Realistically, I think a program like fLotte would make the most sense in a town or city that has a good bit of its traditionally developed downtown/main street core intact. Those tend to be places where biking feels safer because streets are more narrow, inducing slower traffic, and where destinations are closer together (compared to a suburban stroad-filled area). Another great place to pilot a cargo bikeshare might be a college campus. Think how many students would appreciate access to a free pedal-powered vehicle to help lug a stack of books home from the library or bring a bunch of food to a potluck. In places where many residents don’t have access to a car, a cargo bikeshare program could make a real difference.
My brother did point out one reason that such a program might be a little more challenging to pull off in the US: a cultural one. Germans just tend to be a bit more rule-abiding, in his experience. “In Germany, it’s not like the US where people would try to get away with as much as they could,” Michael says, “If you ruined the bike, you would know that, as a German, you weren’t getting away with it.” (As an example of this rule-abiding culture, my brother has shared stories about seeing someone drop a piece of trash in his neighborhood, only to have another person walking down the street scold them and tell them to throw it in a garbage can.)
His point is that the bikeshare program works on a free basis because people who use it are collectively invested in its success, taking good care of the bikes and not trying to steal them. As it says on the fLotte Berlin website (translated from the German): “The fleet is a voluntary project that only works as long as everyone participates in a respectful and appreciative manner.”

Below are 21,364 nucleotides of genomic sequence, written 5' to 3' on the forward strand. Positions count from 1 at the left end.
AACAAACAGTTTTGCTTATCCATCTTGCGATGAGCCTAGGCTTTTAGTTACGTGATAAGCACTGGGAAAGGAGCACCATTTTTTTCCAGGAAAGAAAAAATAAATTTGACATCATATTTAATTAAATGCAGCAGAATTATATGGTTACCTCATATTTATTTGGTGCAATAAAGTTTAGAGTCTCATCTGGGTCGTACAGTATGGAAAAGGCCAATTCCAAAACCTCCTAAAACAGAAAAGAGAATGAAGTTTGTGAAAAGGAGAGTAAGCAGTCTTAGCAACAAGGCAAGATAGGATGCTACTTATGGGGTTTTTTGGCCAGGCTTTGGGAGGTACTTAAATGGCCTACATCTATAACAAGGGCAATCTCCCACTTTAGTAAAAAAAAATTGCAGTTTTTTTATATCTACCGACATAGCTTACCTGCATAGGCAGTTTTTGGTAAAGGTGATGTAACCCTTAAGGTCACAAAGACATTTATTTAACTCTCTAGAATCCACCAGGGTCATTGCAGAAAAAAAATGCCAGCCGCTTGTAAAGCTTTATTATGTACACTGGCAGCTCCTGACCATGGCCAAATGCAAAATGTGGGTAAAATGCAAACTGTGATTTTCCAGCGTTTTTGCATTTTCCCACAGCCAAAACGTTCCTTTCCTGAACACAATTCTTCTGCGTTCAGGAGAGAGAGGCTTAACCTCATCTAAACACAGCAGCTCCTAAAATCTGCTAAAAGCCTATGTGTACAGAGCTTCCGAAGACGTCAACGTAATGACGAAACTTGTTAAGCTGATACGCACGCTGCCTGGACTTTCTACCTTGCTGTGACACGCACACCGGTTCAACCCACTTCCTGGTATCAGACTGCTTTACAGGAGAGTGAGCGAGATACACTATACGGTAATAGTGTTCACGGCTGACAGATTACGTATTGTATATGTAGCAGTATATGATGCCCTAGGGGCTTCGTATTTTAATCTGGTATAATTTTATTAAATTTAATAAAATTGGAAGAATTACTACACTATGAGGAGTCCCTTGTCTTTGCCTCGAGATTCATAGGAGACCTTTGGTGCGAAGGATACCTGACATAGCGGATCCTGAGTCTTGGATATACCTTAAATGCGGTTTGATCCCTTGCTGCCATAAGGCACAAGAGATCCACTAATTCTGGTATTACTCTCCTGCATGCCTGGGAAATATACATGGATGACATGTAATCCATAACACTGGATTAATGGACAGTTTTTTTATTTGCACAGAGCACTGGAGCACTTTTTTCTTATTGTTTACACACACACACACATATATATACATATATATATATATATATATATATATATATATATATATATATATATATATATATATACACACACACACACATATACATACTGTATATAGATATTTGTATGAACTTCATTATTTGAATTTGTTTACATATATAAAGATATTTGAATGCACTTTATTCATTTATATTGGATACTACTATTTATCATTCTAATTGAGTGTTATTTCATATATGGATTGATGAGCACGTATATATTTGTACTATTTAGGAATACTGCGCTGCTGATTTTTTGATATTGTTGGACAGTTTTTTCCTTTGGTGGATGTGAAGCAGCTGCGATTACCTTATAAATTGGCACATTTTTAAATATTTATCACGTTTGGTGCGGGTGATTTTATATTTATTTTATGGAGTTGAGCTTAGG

What do you think? Could a program like this benefit your community? What would it take to make it happen?
For more resources on biking and examples of communities that are doing a good job of investing in this affordable mode of transportation, visit the Bike section of the Strong Towns Action Lab.
Cover image and all other images in this article are via fLotte Berlin.
This content was originally published here.
Podcast: Tesla opening Supercharger network to other EVs, supercomputer, Mustang Mach-E GT, and more
This week on the Electrek Podcast, we discuss the most popular news in the world of sustainable transport and energy, including Tesla making moves to open Supercharger network to other electric cars, Tesla’s latest supercomputer, Ford Mustang Mach-E GT range, and more.
The post Podcast: Tesla opening Supercharger network to other EVs, supercomputer, Mustang Mach-E GT, and more appeared first on Electrek.
Original Post: electrek.co
Banks1 month ago
Financial Blacklisting: Wells Fargo Shuts Down GOP Senate Candidate Lauren Witzke’s Bank Account
Energy1 month ago
As Biden Dismantles Trump’s Energy Independence Policy Look for More Gas Lines, Increased Prices and Imports Greater than Exports
Science1 month ago
Physicians, scientists believe doctors’ group deserves Nobel Prize for finding ‘most powerful COVID-19 killer known to science’
Science1 month ago
Is Malcolm Turnbull the only Liberal who understands economics and climate science – or the only one who’ll talk about it?
Medical1 month ago
Baby girl born at 24 weeks with feet the size of pennies proves medical doctors wrong
Uncategorized2 months ago
Medical1 month ago
It’s Official –Maine State Nurses Association/NNU Certified as Union for RNs at Maine Medical Center
Current Events1 month ago
World Cups among 97 events UK Sport hopes country can host over next decade | News News | Sky Sports